Shapiro, Johanna, Astin, John, Shapiro, Shauna L, Robitshek, Daniel, Shapiro, Deane H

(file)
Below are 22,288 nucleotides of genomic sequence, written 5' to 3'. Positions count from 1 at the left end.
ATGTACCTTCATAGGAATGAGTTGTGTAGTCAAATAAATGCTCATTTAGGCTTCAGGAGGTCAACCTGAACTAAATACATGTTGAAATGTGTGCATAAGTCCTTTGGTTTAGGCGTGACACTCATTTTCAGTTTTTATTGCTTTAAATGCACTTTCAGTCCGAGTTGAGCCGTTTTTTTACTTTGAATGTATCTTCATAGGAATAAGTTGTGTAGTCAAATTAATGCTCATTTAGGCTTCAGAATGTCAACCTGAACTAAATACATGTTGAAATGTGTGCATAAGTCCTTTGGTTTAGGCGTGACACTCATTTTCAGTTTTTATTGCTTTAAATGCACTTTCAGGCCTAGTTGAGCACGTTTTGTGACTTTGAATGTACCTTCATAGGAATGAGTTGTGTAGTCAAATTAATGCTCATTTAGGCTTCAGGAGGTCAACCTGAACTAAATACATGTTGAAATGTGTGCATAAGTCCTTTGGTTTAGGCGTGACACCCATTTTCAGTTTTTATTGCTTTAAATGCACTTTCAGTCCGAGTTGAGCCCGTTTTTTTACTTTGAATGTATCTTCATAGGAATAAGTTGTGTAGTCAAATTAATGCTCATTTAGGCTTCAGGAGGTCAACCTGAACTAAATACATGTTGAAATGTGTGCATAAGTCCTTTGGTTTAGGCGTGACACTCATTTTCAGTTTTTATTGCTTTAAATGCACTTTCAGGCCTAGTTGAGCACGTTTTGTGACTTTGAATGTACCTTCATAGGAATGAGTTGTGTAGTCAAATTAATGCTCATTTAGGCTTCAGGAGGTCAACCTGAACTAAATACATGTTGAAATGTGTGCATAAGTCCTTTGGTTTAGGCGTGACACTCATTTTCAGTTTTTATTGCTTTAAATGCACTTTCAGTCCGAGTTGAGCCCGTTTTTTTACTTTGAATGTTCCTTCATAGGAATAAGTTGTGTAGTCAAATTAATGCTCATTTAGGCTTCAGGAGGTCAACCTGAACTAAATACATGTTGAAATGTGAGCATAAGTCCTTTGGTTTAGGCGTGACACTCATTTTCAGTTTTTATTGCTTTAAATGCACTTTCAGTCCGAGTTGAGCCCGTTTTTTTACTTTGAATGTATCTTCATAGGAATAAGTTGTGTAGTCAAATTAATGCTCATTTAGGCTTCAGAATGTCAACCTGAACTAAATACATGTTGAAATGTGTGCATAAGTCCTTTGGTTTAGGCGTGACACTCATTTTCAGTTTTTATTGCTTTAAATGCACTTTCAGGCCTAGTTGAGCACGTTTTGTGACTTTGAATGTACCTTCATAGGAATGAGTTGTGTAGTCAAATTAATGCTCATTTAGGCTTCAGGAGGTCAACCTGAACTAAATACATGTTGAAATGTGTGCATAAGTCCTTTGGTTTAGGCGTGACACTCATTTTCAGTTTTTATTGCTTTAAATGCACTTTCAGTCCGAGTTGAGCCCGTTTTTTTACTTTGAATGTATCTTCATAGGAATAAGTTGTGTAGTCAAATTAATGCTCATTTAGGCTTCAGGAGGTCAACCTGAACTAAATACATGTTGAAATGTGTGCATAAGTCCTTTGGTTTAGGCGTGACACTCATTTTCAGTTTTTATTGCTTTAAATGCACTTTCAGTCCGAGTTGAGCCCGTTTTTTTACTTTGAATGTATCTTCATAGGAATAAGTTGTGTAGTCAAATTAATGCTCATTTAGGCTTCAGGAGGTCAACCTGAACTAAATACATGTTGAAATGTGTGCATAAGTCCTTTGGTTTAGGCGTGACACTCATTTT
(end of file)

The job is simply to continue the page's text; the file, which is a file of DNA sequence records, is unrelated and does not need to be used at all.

Abstract: Although the quest for active control and mastery can be seen as a central thread that ties together important aspects of human experience, we are frequently confronted with the reality that much of what is encountered in life lies outside our active instrumental control. Control must involve finding healthy and life-affirming ways to exercise personal mastery, and identifying constructive ways to respond to the lack of control that pervades the human condition. In this article we explore a number of professional areas in which physicians may experience significant feelings of loss or lack of personal control-difficult encounters with patients, dealing with patient non-adherence, end-of-life care, confronting the uncertainty and ambiguity that are frequently a part of illness, as well as institutional and systemic factors that can result in loss of various forms of autonomy and control over decision-making. We then consider maladaptive ways in which physicians sometimes attempt to address such losses of control and suggest that personal stress and burnout and difficulty developing effective therapeutic relationships with patients may be the consequence, in part, of these efforts. Finally, we discuss an empirically derived, multidimensional theoretical model for better understanding control dynamics, and identifying more optimal strategies physicians can employ in their efforts to gain and regain a sense of control in caring for patients.
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